Premium Seafoods Group's groundfish facility. (Photo Credit: Premium Seafoods)
Premium Seafoods allowed to hire foreign fish trawler
Friday, October 18, 2013, 23:50 (GMT + 9)
Premium Seafoods' request to have a foreign vessel catch its redfish quota has recently been approved by Fisheries and Oceans Canada (DFO).
This is a one-off exception that has been granted with reservations, as some conditions have to be met, reports the Cape Breton Post.
According to Stefan Leslie, DFO spokesperson, there are several provisions that guide the department that allow foreign ships to be hired to catch the Canadian quota.
Leslie explained the temporary licence is only valid until the end of March under conditions that include having a Canadian observer onboard and at the dockside to monitor that the fish is landed in Arichat and that from 10 to 14 of the 18-person crew of the ship are Canadians.
The granted permit implies that Premium Seafoods will be able to hire Icelandic fish trawler Venus to catch and process 1,550 tonnes of the redfish quota.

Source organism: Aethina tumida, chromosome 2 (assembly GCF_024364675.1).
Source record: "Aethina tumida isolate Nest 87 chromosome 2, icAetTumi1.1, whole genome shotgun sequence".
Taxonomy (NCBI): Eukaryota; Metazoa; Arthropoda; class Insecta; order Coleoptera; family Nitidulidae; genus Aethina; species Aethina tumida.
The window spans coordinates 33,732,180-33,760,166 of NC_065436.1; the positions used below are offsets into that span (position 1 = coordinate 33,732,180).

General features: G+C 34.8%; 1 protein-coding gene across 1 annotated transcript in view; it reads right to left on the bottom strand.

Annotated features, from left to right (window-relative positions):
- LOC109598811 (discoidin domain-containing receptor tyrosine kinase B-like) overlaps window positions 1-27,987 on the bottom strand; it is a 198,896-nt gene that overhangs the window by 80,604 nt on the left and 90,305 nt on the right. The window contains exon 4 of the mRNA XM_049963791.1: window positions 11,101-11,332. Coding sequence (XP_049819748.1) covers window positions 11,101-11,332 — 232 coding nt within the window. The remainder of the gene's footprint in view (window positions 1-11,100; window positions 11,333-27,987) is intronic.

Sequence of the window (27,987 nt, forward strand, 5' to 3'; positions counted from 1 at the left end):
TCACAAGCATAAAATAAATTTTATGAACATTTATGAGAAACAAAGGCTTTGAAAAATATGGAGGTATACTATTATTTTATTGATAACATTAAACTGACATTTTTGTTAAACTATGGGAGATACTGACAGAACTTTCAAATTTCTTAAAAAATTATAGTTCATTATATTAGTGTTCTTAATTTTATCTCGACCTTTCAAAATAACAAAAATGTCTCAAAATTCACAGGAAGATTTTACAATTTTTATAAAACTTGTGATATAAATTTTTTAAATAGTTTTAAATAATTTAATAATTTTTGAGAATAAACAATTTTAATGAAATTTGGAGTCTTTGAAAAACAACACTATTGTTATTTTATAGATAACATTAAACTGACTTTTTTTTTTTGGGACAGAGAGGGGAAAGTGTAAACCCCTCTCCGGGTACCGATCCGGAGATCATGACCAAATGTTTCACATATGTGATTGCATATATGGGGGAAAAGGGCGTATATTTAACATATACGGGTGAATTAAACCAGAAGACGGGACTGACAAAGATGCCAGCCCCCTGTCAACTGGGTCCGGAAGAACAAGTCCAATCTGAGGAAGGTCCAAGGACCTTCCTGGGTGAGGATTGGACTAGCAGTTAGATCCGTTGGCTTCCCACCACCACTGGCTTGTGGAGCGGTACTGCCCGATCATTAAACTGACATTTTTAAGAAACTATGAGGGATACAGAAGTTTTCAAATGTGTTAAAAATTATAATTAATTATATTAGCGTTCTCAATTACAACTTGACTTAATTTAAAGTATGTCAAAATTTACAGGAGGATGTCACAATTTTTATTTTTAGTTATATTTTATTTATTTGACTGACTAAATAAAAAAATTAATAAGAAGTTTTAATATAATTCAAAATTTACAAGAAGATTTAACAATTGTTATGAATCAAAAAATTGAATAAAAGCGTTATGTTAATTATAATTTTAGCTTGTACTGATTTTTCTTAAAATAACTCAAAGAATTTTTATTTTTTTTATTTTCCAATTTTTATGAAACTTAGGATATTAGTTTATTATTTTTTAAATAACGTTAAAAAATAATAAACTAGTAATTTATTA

According to the company's CEO, Edgar Samson, the firm failed to find a Canadian boat to do the task.
"We did our best," he remarked. "We had no one that could do that type of capacity, a vessel that landed the way it had to be landed".
For his part, Robert Chisholm, Federal NDP fisheries critic, pointed out that despite his concerns about foreign vessels catching Canadian quota, he is aware that this is an out-of-the-ordinary event and that the conditions but he would ensure the restrictions regarding the agreement are being implemented.
However, not everybody has welcomed the news.
"It sets a dangerous precedent," expressed Sterling Belliveau, Nova Scotia's outgoing Fisheries Minister, "I'm amazed. When I look at rural Nova Scotia I see boats tied up because they have no access to resource," he added, according to CBC News.
Samson said the firm's goal is to have as many Canadian nationals working and Premium Seafoods' employees working during the redfish fishing season.
And he explained the exceptional license has only been granted as a consequence of the fire that destroyed the company's facilities not long ago.
The fire devastated the seafood processing plant, located in Isle Madame, Cape Breton, Nova Scotia, last August. Before the accident, the facilities were used to process groundfish. With around 70 employees, it was the most important source of employment of the community.
By Gabriela Raffaele